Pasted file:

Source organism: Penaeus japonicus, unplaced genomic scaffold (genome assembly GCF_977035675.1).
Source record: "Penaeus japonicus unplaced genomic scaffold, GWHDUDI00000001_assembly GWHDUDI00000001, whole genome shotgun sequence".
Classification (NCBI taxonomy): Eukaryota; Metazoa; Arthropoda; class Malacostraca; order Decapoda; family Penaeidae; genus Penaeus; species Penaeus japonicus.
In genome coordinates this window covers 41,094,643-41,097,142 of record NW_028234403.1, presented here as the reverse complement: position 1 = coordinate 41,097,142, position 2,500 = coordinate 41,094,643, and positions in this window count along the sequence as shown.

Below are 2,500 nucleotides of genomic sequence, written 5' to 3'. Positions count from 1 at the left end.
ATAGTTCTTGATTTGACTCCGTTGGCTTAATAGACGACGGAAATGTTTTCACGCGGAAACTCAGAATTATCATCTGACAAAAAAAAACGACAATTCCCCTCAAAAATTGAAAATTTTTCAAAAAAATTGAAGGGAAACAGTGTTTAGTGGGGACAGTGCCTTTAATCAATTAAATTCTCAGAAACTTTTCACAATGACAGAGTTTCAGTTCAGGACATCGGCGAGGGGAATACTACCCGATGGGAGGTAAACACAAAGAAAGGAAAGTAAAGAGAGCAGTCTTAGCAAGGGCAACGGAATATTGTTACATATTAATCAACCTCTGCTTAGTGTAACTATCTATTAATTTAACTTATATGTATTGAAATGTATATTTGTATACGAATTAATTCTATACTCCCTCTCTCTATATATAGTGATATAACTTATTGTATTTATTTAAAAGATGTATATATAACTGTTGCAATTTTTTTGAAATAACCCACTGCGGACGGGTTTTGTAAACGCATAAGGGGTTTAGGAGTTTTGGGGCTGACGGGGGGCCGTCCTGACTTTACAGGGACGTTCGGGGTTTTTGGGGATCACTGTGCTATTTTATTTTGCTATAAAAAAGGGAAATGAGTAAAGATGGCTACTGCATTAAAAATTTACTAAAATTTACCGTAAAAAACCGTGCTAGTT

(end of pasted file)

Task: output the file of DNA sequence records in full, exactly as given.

Source organism: Penaeus japonicus, unplaced genomic scaffold (genome assembly GCF_977035675.1).
Source record: "Penaeus japonicus unplaced genomic scaffold, GWHDUDI00000001_assembly GWHDUDI00000001, whole genome shotgun sequence".
Classification (NCBI taxonomy): Eukaryota; Metazoa; Arthropoda; class Malacostraca; order Decapoda; family Penaeidae; genus Penaeus; species Penaeus japonicus.
In genome coordinates this window covers 41,094,643-41,097,142 of record NW_028234403.1, presented here as the reverse complement: position 1 = coordinate 41,097,142, position 2,500 = coordinate 41,094,643, and positions in this window count along the sequence as shown.

Below are 2,500 nucleotides of genomic sequence, written 5' to 3'. Positions count from 1 at the left end.
ATAGTTCTTGATTTGACTCCGTTGGCTTAATAGACGACGGAAATGTTTTCACGCGGAAACTCAGAATTATCATCTGACAAAAAAAAACGACAATTCCCCTCAAAAATTGAAAATTTTTCAAAAAAATTGAAGGGAAACAGTGTTTAGTGGGGACAGTGCCTTTAATCAATTAAATTCTCAGAAACTTTTCACAATGACAGAGTTTCAGTTCAGGACATCGGCGAGGGGAATACTACCCGATGGGAGGTAAACACAAAGAAAGGAAAGTAAAGAGAGCAGTCTTAGCAAGGGCAACGGAATATTGTTACATATTAATCAACCTCTGCTTAGTGTAACTATCTATTAATTTAACTTATATGTATTGAAATGTATATTTGTATACGAATTAATTCTATACTCCCTCTCTCTATATATAGTGATATAACTTATTGTATTTATTTAAAAGATGTATATATAACTGTTGCAATTTTTTTGAAATAACCCACTGCGGACGGGTTTTGTAAACGCATAAGGGGTTTAGGAGTTTTGGGGCTGACGGGGGGCCGTCCTGACTTTACAGGGACGTTCGGGGTTTTTGGGGATCACTGTGCTATTTTATTTTGCTATAAAAAAGGGAAATGAGTAAAGATGGCTACTGCATTAAAAATTTACTAAAATTTACCGTAAAAAACCGTGCTAGTT